The model underlying Talk to books relies on Word vectors, a statistically trained model of relating meaning to strings of letters by analysing the context in which words occur. The model, in this case, is trained on the contexts provided by the natural language used and includes a highly complicated set of testing, curation of verbal contexts, filtering mistaken contexts (noise) and reducing the examples to relevant verbal contexts. The sets of code that is under the hood of Talk to Books is Google's machine learning toolkit, Tensorflow. More about this can be found at TensorFlow tutorials.
Now tasting is the ultimate test of this pudding, so let us see how Talk to Books works. I am writing a paper about spectatorship, so it might be interesting to check if Talk to Books may come in handy here. After some trials and specifications -- the user should also adapt to the abilities of the machine -- I came up with this question "what is spectatorship in a theatre?" After hitting the search icon approximately 15 books and quotations from these books and links to these books in Google Books showed up on the screen. Out of these books, seven were closely related to theatre studies and I found rather relevant quotations. Three of the books centred on spectatorship in the cinema, which is understandable as spectatorship studies are closely linked to the movie, and even these books referred to directly or indirectly to the theatre, so these would not be irrelevant either. The rest of the books referred to spectatorship in divers contexts, such as social research, folklore studies, discourse analysis, rhetoric.
The results of this simple search are telling on three accounts. First, the results seem to be rather relevant, so the word vector technology lying at the backend of deep learning technologies in general, and Tensorlfow, in particular, seems to be promising. Second, even the irrelevant hits may well prove beneficial, because they help one look out of the box, bump into scholarly findings semantically but not discipline-wise related to one's research. Thus, if I intend to be really generous, I should admit that the search engine facilitates interdisciplinary studies as well. Third, Talk to Books may well ease and help the scholar's tasks: it is easy to copy and paste the relevant quotation, one can check the context of the quotation via the link to the entire book, or rather to a page in Google Books, get hold of the bibliographical data of the book.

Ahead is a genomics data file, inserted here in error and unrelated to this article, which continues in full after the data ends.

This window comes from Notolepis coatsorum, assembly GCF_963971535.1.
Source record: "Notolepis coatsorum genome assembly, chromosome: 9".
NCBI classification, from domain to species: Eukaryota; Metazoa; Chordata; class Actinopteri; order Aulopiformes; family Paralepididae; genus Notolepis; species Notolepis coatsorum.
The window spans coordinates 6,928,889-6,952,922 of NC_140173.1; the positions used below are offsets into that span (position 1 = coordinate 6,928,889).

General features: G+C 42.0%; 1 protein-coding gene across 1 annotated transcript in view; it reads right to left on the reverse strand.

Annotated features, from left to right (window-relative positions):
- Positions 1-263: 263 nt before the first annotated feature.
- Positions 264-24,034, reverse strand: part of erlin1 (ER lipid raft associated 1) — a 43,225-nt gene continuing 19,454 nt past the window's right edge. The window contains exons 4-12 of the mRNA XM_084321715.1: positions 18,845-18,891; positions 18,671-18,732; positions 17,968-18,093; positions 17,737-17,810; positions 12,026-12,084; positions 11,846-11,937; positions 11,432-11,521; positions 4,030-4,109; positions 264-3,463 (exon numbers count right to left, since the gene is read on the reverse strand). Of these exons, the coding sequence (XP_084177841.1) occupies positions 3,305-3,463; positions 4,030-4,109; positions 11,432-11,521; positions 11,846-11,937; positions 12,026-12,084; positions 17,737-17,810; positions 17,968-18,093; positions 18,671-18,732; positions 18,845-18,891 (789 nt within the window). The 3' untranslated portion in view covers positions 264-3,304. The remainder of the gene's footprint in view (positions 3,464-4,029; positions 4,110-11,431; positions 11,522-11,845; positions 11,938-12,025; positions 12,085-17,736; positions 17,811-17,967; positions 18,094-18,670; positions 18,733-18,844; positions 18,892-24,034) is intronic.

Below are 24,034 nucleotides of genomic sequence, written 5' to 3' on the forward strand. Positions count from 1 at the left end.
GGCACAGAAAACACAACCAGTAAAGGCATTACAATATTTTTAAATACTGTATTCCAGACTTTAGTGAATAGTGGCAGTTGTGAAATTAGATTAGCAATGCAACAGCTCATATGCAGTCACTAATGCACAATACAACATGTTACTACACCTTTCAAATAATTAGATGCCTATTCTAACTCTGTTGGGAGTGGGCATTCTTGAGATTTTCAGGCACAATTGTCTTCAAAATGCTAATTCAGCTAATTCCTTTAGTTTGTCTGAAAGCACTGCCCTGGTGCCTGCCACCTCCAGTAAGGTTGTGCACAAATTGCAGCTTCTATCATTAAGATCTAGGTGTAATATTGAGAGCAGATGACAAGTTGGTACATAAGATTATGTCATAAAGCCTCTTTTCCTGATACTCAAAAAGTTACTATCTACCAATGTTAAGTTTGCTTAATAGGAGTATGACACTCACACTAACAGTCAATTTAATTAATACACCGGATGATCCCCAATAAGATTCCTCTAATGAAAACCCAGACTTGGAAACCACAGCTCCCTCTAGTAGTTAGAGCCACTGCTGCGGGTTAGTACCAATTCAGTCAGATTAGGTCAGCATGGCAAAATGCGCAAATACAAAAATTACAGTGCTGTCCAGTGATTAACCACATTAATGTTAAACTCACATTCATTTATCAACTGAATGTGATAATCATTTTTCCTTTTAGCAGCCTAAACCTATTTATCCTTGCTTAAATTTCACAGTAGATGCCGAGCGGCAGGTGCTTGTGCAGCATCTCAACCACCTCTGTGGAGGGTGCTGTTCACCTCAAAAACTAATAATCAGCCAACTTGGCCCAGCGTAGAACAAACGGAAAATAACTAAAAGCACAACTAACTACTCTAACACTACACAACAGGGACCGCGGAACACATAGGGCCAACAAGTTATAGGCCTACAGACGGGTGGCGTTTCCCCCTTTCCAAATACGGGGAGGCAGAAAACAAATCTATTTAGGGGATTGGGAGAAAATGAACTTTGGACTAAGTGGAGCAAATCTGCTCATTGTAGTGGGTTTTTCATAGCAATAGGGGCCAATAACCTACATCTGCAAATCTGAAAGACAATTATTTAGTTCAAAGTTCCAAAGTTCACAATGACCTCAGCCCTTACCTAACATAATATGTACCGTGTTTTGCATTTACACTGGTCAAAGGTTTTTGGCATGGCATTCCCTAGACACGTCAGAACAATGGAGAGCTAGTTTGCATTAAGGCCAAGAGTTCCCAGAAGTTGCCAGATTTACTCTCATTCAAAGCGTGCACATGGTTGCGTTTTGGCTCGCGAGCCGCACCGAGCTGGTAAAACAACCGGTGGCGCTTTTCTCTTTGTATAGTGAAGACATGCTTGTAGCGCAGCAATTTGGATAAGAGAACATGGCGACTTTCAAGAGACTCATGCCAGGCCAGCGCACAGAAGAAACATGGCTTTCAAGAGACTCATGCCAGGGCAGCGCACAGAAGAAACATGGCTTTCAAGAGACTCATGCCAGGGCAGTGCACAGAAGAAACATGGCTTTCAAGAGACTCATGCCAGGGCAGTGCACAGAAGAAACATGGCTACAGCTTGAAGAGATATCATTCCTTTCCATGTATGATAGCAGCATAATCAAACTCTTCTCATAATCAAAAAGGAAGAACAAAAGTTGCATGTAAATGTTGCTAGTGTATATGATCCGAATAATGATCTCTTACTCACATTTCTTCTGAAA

Although Talk to Books is promising I can see room for development in three steps. Talk to Books as it is now, does not have a specific target audience. Judging by these first impressions it seems to me that the target audience is the educated, English-speaking community of intellectuals. This wide user set is understandable from the perspective of the developers, since they need statistically relevant results to test the application. From the scholarly user's point of view though, the target audience should be the scholarly community, and thus the linguistic behaviour of the scholarly community should be more relevant for the textual corpus used for training Tensorflow. Second, again from the scholarly community's perspective harvesting metadata is still more laborious at the moment than it could be. If one intends to use, say, Zotero, one has to click many times, i.e. one has to go to the page in Google Books, find the "information about this book" link, search for the ISBN number, paste it into Zotero. Instead of these numerous clicks, one click would be better... Third, some filtering methodology would help the scholarly user on the one hand and a wider corpus including journals would come in handy, provided the application is to serve scholars. OK, I understand that Talk to BOOKS is about books, but scholars use journals as often as edited volumes or monographs.
In conclusion, I am just overwhelmed by the Talk to Books project. I am overwhelmed, because I can see my dream project, i.e. automating whatever can be automated in scholarly work, come true with this project, or at least one significant aspect of this. I am overwhelmed because I find in this project a promising use of deep learning technologies in ways that are already beneficial. And whatever misgivings I have concerning Google, there are amazing people in their ranks who can and do shape our digital futures.